Guest post: “Sex work” and child labour

Originally a comment by Bernard Hurley on The myth that it is possible to commodify consent.

The great genius of the neo-liberalism is that it can commodify anything.

Once there is general acceptance of this philosophy, terms like “sex worker” tend to get a free pass. If you take it as axiomatic that a so-called “free” market enhances the agency of all involved then it might seem draconian to interfere with the “sex market” and take away the agency of all involved.

The arguments advanced for the full decriminalisation of the “sex market” bear a striking resemblance to those advanced in favour of child labour in nineteenth century Britain. We are told “sex work is work like any other work”; I don’t know if any of the defenders of child labour actually said “child labour is labour like any other labour,” but they said plenty of things that suggest they would concur with this idea. Just as it is argued that some women could not survive without prostitution and others became prostitutes out of choice, so it was argued that some children could not survive without factory work and others worked out of choice; just as you can find ex-prostitutes who will tell you how liberating their “sex work” had been, so you could find adults who looked back fondly at their time working a child in a factory; just as some prostitutes go on to become brothel keepers¹ so some child labourers went on to become factory owners.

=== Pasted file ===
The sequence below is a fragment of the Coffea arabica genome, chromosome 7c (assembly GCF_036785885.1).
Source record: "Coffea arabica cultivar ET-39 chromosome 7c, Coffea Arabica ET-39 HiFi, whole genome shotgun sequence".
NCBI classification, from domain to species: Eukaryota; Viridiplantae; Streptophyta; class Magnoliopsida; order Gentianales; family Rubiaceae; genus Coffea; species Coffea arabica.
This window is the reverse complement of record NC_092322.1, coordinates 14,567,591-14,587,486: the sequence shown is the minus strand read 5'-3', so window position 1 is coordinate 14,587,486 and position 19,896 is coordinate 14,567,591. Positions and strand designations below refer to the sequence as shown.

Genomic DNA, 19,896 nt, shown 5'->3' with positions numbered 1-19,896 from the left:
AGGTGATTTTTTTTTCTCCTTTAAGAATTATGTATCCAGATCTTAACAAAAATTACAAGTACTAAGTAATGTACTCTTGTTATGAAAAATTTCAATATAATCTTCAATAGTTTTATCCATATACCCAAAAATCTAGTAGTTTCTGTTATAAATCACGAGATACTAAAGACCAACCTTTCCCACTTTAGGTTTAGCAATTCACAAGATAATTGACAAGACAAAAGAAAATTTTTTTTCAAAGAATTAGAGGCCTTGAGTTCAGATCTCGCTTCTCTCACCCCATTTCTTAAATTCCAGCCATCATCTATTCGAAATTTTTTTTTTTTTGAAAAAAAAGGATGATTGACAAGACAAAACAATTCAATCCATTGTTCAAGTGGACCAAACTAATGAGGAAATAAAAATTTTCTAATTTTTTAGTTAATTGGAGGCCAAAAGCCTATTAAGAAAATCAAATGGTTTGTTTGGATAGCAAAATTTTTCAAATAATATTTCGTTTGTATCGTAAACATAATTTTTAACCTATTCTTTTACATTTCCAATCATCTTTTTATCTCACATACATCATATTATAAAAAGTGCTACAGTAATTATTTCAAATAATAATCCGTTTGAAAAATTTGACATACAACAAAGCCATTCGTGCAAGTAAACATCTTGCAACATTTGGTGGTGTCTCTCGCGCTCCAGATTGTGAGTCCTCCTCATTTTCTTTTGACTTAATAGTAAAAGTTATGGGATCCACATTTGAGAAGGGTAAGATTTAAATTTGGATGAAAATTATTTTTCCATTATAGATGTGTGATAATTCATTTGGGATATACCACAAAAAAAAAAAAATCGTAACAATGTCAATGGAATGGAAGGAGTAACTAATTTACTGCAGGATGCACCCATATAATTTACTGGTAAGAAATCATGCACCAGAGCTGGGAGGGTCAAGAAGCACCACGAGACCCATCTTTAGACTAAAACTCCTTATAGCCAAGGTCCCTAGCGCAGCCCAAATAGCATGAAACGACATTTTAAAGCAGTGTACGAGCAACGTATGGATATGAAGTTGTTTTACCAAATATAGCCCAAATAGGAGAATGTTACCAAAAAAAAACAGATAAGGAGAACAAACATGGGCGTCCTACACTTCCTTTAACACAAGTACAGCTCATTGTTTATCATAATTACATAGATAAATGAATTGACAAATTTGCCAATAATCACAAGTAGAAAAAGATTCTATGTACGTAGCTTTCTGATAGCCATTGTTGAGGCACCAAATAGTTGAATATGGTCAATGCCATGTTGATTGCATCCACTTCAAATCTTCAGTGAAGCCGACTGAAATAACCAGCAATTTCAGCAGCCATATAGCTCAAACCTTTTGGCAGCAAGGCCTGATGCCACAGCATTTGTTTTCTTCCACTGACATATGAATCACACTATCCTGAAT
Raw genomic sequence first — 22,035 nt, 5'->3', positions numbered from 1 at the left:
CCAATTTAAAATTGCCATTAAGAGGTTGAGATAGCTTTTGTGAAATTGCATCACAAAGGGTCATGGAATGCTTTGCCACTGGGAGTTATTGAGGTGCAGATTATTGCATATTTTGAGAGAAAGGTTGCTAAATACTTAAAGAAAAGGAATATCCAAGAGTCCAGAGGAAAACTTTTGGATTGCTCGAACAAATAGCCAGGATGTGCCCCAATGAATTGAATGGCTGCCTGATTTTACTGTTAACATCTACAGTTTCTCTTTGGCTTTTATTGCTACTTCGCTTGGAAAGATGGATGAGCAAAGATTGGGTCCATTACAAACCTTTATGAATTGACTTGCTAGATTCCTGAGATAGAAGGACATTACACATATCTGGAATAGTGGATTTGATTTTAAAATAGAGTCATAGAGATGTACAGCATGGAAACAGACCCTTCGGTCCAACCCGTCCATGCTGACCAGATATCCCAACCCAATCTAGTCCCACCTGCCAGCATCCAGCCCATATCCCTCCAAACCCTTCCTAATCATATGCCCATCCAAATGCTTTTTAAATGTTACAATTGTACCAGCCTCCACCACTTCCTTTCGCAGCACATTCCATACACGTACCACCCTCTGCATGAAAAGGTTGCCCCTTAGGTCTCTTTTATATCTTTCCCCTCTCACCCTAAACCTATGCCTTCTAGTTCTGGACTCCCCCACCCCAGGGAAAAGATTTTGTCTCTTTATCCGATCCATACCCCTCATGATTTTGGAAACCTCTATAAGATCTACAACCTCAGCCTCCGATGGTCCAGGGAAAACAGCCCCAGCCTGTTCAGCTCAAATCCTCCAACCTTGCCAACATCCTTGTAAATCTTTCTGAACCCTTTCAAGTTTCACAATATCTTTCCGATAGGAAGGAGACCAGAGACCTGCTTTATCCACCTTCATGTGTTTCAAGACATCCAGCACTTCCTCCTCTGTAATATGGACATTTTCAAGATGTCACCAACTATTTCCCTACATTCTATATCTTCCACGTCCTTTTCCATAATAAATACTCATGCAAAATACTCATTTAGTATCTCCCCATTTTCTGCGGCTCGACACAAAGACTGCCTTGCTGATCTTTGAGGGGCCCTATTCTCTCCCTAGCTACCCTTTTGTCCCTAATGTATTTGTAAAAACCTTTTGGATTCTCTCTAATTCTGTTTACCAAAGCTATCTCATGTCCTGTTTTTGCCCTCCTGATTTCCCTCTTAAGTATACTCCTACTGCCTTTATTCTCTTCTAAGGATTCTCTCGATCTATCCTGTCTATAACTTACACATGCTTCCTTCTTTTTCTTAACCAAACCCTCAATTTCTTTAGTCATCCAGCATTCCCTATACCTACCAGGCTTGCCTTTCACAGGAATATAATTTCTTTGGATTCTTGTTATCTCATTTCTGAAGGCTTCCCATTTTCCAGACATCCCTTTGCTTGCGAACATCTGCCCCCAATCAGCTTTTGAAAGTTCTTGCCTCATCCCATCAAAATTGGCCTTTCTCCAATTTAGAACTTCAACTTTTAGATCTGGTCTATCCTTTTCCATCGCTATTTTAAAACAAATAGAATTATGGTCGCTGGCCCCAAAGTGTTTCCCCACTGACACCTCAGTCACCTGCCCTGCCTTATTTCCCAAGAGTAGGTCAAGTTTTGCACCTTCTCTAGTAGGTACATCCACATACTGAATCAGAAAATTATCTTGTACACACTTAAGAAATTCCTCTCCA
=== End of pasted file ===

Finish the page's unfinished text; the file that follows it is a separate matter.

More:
It took a lot of struggle to ban child labour. The 1833 Factories Act is often seen as a landmark victory in this struggle but by modern standards it is woefully inadequate²; however it is worthy of note that it criminalised factory owners not child labourers, similarly we criminalise slave owners not slaves. There are clear precedents for legislation along the lines of the Nordic model not only working but working well.

But there are other worrying aspects of this. A card-carrying neo-liberal could respond to the claim that “sex work” cannot be carried out in line with normal health and safety regulations with “So much the worse for health and safety regulations.” Indeed I fail to see how it could become normal work without a substantial dilution of such regulations.

Beware what you inflict on the weakest in society for there are those who would inflict it on you.


[1] I have heard this fact used as an argument for the legalisation of the “sex market;” after all, if prostitution were so terrible would someone who had experienced it inflict it on others?

[2] It made it illegal to employ children aged under 9 in factories and restricted the hours of those under 13.

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